Ondo state is composed of 18 LGAs and its capital is Akure city. The state’s estimated population was 4 671 695 in 2016.
Historically, Ondo state was affected by the emergence of several armed groups, like the Niger Delta Avengers (NDA) and Joint Niger Delta Liberation Force (JNDLF). However, since November 2016 there has been no major incident by NDA in the Niger Delta. Since 2018, violence due to herder-farmers has spread to Ondo State. Actors in violence included rioters and unidentified armed groups, militants from rivalling political parties, militias of herders and farmers, and militias from communities. In Ondo state, as well as in the other five states of South-West region, the Western Nigeria Security Network was established to protect communities from herder-farmer conflicts and/or criminal activities.
During 2020, Ondo state was mostly affected by communal violence and herders-farmers conflict, caused by tensions over land and boundary disputes, which resulted in several fatalities. Mob violence and violent clashes between protesters and security forces were also frequent. Incidents of abductions were also reported.
During 2020, ACLED reported a total of 55 security incidents (8 battles, 34 cases of violence against civilians, 13 incidents of riots) in Ondo state (average of 1.1 security incidents per week). Security incidents took place in 14 out of 18 LGAs, with the largest overall number (18) being recorded in the LGA of Akure South.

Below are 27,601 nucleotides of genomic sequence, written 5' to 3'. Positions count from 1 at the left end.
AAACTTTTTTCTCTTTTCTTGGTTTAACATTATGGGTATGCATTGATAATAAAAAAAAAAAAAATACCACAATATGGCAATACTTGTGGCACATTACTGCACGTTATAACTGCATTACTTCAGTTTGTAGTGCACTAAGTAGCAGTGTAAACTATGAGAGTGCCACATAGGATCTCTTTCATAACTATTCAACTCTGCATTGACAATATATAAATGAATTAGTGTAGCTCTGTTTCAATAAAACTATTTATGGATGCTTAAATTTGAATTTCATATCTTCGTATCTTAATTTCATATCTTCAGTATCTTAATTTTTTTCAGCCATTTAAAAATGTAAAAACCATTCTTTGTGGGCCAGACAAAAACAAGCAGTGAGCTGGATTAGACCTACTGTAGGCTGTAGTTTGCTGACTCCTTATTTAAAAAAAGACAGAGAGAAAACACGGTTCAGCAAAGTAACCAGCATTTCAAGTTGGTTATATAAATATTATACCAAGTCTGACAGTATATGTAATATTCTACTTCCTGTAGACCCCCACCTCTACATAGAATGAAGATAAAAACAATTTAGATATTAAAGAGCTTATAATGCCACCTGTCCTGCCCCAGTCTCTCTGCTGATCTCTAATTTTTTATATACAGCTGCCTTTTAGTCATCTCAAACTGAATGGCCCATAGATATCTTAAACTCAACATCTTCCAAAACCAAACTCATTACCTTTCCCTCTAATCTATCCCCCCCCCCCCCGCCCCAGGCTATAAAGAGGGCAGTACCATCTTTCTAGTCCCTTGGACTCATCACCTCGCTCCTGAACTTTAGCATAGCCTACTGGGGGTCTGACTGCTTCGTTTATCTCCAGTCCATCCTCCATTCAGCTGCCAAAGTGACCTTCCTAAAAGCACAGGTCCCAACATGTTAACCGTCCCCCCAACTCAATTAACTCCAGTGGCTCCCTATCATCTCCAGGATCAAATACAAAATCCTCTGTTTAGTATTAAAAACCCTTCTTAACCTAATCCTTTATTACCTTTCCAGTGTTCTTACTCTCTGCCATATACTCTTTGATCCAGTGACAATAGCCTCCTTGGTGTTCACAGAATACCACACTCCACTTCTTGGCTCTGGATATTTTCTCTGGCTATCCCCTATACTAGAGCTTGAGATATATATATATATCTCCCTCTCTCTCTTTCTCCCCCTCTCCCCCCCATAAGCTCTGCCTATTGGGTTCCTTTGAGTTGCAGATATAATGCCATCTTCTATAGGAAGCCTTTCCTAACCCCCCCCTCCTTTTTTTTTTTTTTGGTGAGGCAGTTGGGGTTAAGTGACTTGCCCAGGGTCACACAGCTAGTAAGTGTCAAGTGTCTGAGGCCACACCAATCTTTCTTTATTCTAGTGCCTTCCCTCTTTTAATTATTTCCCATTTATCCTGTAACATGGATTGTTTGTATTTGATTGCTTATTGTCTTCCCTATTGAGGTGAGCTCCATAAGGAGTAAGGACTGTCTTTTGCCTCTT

The abovementioned security incidents resulted in 22 deaths. Compared to the estimated population in the state, this represents less than 1 fatality per 100 000 inhabitants.
From 1 January to 30 April 2021, ACLED reported a total of 16 security incidents (4 battles, 9 cases of violence against civilians, 3 incidents of riots) in Ondo state (average of 0.9 security incident per week). These security incidents resulted in 12 deaths.
Information on the number of conflict-related IDPs and on the number of returnees in Ondo state could not be found.
Incidents of kidnapping were reported in some roads of Ondo state.
Looking at the indicators, it can be concluded that in the state of Ondo there is, in general, no real risk for a civilian to be personally affected within the meaning of Article 15(c) QD.